Big news today, as the world reacts to the genetically modifed blue strawberry! In fact, reddit’s hottest post for most of the morning is full of fact(less) comments and fishy information (hahah– I punned!).

In summary: scientists have genetically modified the strawberry plant. They introduced the antifreezing gene from arctic flounder so the plants and fruit can tolerate feezing / rethawing without wilting and then turning to mush. A side effect– the fruit are blue.

ZOMG! Fishy tasting fruit!” – typical redditor

If you google ‘genetically modified blue strawberry’, you will find a plethora of articles like these:—a-tale-of-gm-foods.html

And that’s part of the problem. With  no credible source of information it’s no wonder everyone is overreacting to something that really isn’t that surprising at all: we’ve been directly manipulating the genetics in our food products for about 300 years. In particular, we’ve been mucking about with arctic flounder genes since the 90’s.

In the case of strawberries, our first attempts at cross breeding to produce a more desirable plant happened back in 1714 when the French bred Fragaria chiloensis ( a large fruited South American species) with Fragaria virginiana (a hardy North American variety). While the methods used to do this are nothing like introducing fish DNA into a plant, they kick started a 300 year timeline that allowed our modern methods to evolve.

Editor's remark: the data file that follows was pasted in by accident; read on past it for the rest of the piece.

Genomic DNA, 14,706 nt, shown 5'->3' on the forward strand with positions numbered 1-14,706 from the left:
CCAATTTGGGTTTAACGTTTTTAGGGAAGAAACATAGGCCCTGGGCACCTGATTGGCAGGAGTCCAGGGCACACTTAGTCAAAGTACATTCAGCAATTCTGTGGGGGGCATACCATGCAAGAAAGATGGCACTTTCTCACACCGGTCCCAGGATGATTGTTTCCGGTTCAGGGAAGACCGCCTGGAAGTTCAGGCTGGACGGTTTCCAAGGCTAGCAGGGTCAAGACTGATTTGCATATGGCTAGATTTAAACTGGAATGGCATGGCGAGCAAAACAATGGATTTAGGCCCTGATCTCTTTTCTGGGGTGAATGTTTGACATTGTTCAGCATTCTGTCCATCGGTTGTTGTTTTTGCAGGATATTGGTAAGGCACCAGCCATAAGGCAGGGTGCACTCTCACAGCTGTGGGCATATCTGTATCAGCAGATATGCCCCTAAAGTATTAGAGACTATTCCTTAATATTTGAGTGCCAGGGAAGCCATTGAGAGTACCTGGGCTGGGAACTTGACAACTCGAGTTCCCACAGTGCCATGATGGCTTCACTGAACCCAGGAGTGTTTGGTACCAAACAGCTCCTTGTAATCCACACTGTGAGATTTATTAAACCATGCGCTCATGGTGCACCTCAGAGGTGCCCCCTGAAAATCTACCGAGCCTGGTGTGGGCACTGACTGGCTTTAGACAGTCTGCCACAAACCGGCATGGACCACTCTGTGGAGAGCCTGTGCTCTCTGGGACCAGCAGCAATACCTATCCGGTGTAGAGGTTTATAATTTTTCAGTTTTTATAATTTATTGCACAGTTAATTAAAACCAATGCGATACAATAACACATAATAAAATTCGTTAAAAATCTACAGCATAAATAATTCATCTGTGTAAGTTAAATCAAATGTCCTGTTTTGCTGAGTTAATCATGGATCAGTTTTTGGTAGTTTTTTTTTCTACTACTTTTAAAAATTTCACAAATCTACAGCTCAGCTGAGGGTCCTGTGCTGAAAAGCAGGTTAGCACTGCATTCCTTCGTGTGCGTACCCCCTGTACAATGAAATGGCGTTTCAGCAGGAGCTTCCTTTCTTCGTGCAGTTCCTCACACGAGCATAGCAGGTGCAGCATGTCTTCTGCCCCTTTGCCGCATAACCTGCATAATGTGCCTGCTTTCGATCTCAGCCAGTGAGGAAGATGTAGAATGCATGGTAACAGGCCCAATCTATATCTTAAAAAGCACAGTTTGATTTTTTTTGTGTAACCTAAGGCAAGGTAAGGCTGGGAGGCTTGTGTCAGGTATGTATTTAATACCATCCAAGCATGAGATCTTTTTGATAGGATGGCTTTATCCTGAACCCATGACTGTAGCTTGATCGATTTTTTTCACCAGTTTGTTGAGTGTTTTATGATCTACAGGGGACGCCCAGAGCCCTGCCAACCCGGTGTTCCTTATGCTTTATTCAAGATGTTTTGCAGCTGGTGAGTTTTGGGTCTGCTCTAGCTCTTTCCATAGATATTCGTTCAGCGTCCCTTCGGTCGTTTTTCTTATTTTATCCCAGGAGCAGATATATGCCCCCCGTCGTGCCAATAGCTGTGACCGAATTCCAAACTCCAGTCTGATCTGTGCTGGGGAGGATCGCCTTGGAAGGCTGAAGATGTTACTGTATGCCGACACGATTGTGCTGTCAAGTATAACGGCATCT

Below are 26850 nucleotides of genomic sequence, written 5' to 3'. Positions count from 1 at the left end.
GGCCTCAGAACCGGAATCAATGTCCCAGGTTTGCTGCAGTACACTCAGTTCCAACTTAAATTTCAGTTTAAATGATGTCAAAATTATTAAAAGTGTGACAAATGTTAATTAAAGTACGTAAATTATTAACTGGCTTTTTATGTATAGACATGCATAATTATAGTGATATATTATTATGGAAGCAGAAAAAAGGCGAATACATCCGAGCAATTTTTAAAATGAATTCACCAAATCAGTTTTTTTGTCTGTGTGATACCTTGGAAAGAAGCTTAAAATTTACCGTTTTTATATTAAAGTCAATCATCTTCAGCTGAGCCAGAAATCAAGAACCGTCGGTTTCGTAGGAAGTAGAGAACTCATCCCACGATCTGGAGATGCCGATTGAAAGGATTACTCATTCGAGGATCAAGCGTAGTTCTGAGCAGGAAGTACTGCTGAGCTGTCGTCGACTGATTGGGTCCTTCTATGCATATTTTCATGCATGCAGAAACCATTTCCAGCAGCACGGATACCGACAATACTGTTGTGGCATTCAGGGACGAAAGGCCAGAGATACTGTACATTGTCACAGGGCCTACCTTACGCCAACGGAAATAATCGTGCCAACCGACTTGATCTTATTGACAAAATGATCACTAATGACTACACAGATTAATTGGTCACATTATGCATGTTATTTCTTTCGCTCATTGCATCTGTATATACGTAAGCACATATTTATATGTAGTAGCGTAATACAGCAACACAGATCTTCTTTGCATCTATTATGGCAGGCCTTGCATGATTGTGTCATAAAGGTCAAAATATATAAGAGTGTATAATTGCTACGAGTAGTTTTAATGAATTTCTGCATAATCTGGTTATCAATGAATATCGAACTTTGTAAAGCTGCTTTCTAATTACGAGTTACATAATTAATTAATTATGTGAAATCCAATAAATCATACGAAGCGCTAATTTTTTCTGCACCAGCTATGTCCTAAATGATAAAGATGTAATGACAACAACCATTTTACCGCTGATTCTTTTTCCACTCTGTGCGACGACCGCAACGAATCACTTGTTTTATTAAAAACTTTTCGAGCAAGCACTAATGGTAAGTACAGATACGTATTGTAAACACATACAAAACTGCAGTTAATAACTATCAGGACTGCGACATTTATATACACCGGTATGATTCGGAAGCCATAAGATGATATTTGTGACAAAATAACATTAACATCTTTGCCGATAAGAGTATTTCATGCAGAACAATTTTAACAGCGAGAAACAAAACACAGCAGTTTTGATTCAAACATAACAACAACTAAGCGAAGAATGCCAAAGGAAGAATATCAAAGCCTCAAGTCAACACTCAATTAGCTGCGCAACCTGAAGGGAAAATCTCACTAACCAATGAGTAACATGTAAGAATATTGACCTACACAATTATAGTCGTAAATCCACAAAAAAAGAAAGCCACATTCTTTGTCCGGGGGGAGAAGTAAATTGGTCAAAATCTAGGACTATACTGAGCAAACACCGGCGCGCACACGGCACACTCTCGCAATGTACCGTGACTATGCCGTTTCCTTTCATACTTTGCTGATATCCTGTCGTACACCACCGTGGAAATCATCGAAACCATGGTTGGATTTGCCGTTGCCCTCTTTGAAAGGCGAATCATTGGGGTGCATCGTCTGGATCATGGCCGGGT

We’ve been consuming products born from the biotechnology revolution for 30 years now; things like corn, strawberries, potatos, bananas, tobacco, cotton, tomatoes, etc. They were improved to be more drought tolerant, flavourful, disease resistant, etc… and in most cases to produce a more plentiful crop.

Will this strawberry be our undoing? Is it causing cancer? Is biotechnology the precursor to a zombie apocalypse?

Maybe. But until then, we’ll eat well!

No seriously… this is what we do, and we’ve been doing it for 300 years. Deal with it.






  1. Barry Santo says:

    Well easy for you to say from your uninformed standpoint. I’ve eaten the blue strawberry and had a very strong allergic reaction to it. It tastes okay, but as usual GMOs cause health problems.

    1. Antikas ( User Karma: 0 ) says:

      So do you have seafood allergies, and think this carried over to the strawberry? Or was this reaction more random? Thanks for commenting-- I think my ‘un-informed-edness’ is kind of the whole point of my article.

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